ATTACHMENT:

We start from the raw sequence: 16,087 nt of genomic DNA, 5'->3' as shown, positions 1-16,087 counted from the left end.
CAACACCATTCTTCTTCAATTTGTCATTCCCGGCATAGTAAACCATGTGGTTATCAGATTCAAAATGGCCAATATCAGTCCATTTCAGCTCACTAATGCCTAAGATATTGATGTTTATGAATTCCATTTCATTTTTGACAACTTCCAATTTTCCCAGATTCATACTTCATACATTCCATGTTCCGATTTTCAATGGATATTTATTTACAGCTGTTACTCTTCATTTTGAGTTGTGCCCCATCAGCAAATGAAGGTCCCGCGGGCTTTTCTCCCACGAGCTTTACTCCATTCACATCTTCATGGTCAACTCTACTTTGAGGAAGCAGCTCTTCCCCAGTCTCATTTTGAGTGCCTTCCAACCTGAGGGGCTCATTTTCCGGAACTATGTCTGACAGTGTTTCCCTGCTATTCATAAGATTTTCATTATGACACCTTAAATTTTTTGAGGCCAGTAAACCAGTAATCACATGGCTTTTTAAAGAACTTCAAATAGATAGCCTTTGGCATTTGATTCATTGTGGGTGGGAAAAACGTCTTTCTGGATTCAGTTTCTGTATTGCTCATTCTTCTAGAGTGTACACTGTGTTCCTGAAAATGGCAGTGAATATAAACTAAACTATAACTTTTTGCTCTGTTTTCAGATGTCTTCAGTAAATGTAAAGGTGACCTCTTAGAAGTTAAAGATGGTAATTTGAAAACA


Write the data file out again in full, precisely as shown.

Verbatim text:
We start from the raw sequence: 16,087 nt of genomic DNA, 5'->3' as shown, positions 1-16,087 counted from the left end.
CAACACCATTCTTCTTCAATTTGTCATTCCCGGCATAGTAAACCATGTGGTTATCAGATTCAAAATGGCCAATATCAGTCCATTTCAGCTCACTAATGCCTAAGATATTGATGTTTATGAATTCCATTTCATTTTTGACAACTTCCAATTTTCCCAGATTCATACTTCATACATTCCATGTTCCGATTTTCAATGGATATTTATTTACAGCTGTTACTCTTCATTTTGAGTTGTGCCCCATCAGCAAATGAAGGTCCCGCGGGCTTTTCTCCCACGAGCTTTACTCCATTCACATCTTCATGGTCAACTCTACTTTGAGGAAGCAGCTCTTCCCCAGTCTCATTTTGAGTGCCTTCCAACCTGAGGGGCTCATTTTCCGGAACTATGTCTGACAGTGTTTCCCTGCTATTCATAAGATTTTCATTATGACACCTTAAATTTTTTGAGGCCAGTAAACCAGTAATCACATGGCTTTTTAAAGAACTTCAAATAGATAGCCTTTGGCATTTGATTCATTGTGGGTGGGAAAAACGTCTTTCTGGATTCAGTTTCTGTATTGCTCATTCTTCTAGAGTGTACACTGTGTTCCTGAAAATGGCAGTGAATATAAACTAAACTATAACTTTTTGCTCTGTTTTCAGATGTCTTCAGTAAATGTAAAGGTGACCTCTTAGAAGTTAAAGATGGTAATTTGAAAACA